November 2nd, 2010
12:24 PM ET

Bark takes a bite out of crime

A study found that neighborhoods with large trees have less crime than those with small trees.

Plant a tree and stop crime? Depends on the size of the tree.

That's what a study from researchers with the U.S. Forest Service's Pacific Northwest and Southern Research Stations has found.

The study, being published in the journal Environment and Behavior, found that large trees tend to keep criminals out of residential properties while crime was higher on properties with smaller trees.

The researchers looked at a sample of more than 2,800 homes in the Portland, Oregon, area and associated crime data from 2005 to 2007. There were 394 property and 37 violent crimes at those 2,813 single-family homes during that time period.

Researchers then looked at aerial photos and ground surveys to gauge the number and size of trees associated with the properties.

"We believe that large street trees can reduce crime by signaling to a potential criminal that a neighborhood is better cared for and, therefore, a criminal is more likely to be caught," lead researcher Geoffrey Donovan said in a statement. "Large yard trees also were associated with lower crime rates, most likely because they are less view-obstructing than smaller trees."

The researchers suggested homeowners keep smaller trees carefully trimmed to provide less cover for criminals.

"It was exciting to see that they did," said Donovan, who worked on the study with Jeffrey Prestemon.

And trees bring something else, too, he said. "Although a burglar alarm may deter criminals, it won't provide shade on a hot summer day, and it certainly isn't as nice to look at as a tree."

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Filed under: Crime • U.S.
soundoff (69 Responses)
  1. merle

    so big trees? more likly to fall due to disease high winds or lightning strikes. where are those stats? how many homes are damaged by large trees vs small?

    November 3, 2010 at 12:58 am | Report abuse |
  2. phil

    Stupid. Crime-ridden inner cities have very few trees, while suburban neighborhoods and smaller towns have many trees. The trees have nothing to do with crime.

    November 3, 2010 at 6:05 am | Report abuse |
  3. MarcusC

    What a waste of a study. Maybe the fact that neighborhoods with large trees are older, have a higher home value, have families that have been there longer, there are dozens of reasons I can think of that really have nothing to do with the size of the trees.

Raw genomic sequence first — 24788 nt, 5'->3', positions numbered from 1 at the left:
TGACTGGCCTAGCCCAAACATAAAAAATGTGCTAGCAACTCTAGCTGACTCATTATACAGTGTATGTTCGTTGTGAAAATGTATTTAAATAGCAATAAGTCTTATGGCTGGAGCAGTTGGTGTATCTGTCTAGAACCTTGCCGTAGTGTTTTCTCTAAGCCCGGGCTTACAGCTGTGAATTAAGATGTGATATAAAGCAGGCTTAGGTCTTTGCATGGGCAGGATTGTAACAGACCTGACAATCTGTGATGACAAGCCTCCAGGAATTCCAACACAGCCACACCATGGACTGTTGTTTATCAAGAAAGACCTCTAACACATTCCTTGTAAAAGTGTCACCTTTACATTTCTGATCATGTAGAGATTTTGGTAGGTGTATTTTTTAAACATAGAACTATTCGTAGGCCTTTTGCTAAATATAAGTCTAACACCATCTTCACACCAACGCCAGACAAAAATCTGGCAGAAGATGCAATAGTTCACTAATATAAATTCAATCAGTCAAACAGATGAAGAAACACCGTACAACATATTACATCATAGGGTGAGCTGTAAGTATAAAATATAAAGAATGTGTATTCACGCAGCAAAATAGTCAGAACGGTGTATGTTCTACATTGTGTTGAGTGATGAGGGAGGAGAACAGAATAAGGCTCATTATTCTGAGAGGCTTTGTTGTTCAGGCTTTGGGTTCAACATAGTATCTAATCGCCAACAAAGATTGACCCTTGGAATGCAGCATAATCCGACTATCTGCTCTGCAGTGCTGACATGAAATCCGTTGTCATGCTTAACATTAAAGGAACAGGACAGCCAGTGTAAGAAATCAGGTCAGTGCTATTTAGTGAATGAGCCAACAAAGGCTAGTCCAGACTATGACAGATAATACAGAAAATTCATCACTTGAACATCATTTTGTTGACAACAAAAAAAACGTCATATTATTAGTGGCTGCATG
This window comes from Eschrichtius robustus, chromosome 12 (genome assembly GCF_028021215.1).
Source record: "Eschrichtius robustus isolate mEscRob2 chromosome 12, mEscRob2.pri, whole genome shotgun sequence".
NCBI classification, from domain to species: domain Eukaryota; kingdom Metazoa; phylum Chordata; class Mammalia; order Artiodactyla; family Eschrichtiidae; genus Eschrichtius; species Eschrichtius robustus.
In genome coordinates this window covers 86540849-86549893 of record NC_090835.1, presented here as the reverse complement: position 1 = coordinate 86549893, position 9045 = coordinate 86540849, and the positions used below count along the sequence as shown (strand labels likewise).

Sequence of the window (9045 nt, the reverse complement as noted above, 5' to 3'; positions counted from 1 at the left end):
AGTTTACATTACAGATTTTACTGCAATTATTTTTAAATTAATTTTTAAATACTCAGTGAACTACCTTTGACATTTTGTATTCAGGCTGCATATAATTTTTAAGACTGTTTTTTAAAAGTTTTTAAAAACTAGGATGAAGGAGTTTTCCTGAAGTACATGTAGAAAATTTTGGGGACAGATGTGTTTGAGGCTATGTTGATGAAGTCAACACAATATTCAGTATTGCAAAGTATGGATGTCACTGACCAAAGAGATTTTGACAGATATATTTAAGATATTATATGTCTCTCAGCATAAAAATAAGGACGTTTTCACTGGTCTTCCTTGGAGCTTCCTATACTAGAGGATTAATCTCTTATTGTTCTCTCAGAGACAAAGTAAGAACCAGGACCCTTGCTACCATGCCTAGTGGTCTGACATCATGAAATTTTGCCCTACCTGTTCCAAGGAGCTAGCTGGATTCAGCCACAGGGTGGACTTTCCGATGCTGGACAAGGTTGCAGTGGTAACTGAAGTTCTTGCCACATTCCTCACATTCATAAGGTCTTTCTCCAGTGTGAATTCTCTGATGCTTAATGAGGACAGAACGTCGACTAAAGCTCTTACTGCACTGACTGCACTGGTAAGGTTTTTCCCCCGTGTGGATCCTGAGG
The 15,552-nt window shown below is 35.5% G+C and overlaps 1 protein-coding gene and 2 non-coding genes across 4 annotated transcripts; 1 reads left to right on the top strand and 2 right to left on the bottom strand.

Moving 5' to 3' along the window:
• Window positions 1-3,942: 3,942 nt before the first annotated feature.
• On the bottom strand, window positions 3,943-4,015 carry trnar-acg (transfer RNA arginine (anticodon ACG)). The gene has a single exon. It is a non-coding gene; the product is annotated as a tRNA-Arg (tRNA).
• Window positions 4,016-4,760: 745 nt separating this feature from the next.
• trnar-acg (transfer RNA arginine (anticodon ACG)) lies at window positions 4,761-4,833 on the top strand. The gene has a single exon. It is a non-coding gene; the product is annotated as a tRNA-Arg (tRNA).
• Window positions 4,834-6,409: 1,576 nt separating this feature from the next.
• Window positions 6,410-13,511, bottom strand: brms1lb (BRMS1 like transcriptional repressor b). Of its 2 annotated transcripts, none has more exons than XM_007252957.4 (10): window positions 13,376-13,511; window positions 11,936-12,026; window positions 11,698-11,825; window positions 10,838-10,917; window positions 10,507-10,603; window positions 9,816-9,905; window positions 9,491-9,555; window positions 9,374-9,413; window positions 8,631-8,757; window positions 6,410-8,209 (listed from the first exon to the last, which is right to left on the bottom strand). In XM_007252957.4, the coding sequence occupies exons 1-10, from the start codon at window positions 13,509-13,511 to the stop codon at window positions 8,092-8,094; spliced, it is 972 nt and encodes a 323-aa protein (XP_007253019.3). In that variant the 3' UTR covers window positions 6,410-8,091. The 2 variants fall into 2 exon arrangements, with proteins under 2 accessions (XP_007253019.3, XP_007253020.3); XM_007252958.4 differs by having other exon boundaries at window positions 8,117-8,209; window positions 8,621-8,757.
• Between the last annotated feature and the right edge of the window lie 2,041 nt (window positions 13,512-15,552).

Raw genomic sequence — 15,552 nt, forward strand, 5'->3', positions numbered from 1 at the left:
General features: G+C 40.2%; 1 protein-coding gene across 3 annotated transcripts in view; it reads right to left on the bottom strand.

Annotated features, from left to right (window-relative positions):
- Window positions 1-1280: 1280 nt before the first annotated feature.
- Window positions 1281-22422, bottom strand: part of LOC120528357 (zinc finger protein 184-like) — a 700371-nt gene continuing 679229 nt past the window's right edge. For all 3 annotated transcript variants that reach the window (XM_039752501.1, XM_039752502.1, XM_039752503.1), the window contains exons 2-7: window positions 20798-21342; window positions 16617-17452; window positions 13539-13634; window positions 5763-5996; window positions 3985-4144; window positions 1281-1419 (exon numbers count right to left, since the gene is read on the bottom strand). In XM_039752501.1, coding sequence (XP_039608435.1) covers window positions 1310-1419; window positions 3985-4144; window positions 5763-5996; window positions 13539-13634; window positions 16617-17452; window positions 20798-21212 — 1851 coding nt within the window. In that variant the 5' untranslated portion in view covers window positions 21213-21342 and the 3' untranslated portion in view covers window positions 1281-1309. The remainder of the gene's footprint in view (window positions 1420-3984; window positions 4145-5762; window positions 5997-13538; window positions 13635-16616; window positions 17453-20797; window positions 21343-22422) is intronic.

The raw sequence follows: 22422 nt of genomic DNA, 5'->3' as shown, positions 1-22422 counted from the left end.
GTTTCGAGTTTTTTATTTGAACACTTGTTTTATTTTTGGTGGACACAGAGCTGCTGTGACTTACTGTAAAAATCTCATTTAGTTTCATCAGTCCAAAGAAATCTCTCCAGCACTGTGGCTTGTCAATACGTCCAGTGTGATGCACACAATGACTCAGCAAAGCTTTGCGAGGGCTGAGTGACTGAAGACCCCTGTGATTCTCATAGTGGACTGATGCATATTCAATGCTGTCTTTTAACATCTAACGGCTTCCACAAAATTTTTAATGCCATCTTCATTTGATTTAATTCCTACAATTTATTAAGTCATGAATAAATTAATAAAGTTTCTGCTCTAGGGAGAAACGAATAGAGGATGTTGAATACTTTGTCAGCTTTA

November 3, 2010 at 8:28 am | Report abuse |
  4. gary

    Big trees are in established neighborhhods. People know eachother and watch out for eachother. Small trees are in new neighbordoods where the people are more transient. They come and go and nobody thinks twice about a stranger walking down the block. Take the study and add Neighborhood age to the mix and i think you will come up with less crime in older more mature naighborhood.

    November 3, 2010 at 8:31 am | Report abuse |
  5. rattler

    So, essentially what you are saying is that there is no crime in the desert. I doubt it.

    November 3, 2010 at 10:28 am | Report abuse |
  6. Mohareb

    Let's not forget that correlation is not causation... I doubt that big trees cause a drop in crime. More likely that some of the same factors that lead to big trees also lead to less crime. For example, homes with larger trees may tend to be owned by a different demographic, such as older people. Neighborhoods with older populations probably have lower crime, because most crime is commited by young men.

    November 3, 2010 at 11:42 am | Report abuse |
  7. Jason

    Hey Jimby. If no money was spent on this study then I have to question how thorough the study is. I doubt that a study of big trees in the midwest would support these conclusions.

    November 3, 2010 at 11:53 am | Report abuse |
  8. LDD

    Gee, could it just be that properties with smaller trees are in more recently developed areas? Properties with larger trees would be in older neighborhoods. While more recently developed neighborhoods would be less likely to have a) established alarm systems, b) Neighborhood watch programs, c) Newer property to be stolen and pawned, and d) Neighbors less likely to differentiate between the thief's car and the "new" owner's car.

    November 3, 2010 at 12:24 pm | Report abuse |
  9. flyonthewall

    I truly hope that NONE of my tax dollars went towards this "study". Man they can think of more junk to spend money on........

    November 3, 2010 at 12:44 pm | Report abuse |
  10. marie

    I have to laugh...people getting so bent out of shape about the sizes of trees and a stupid study

    November 3, 2010 at 3:46 pm | Report abuse |
  11. American

    I am just glad to see our tax dollars so hard at work, Bravo!

    November 3, 2010 at 9:40 pm | Report abuse |
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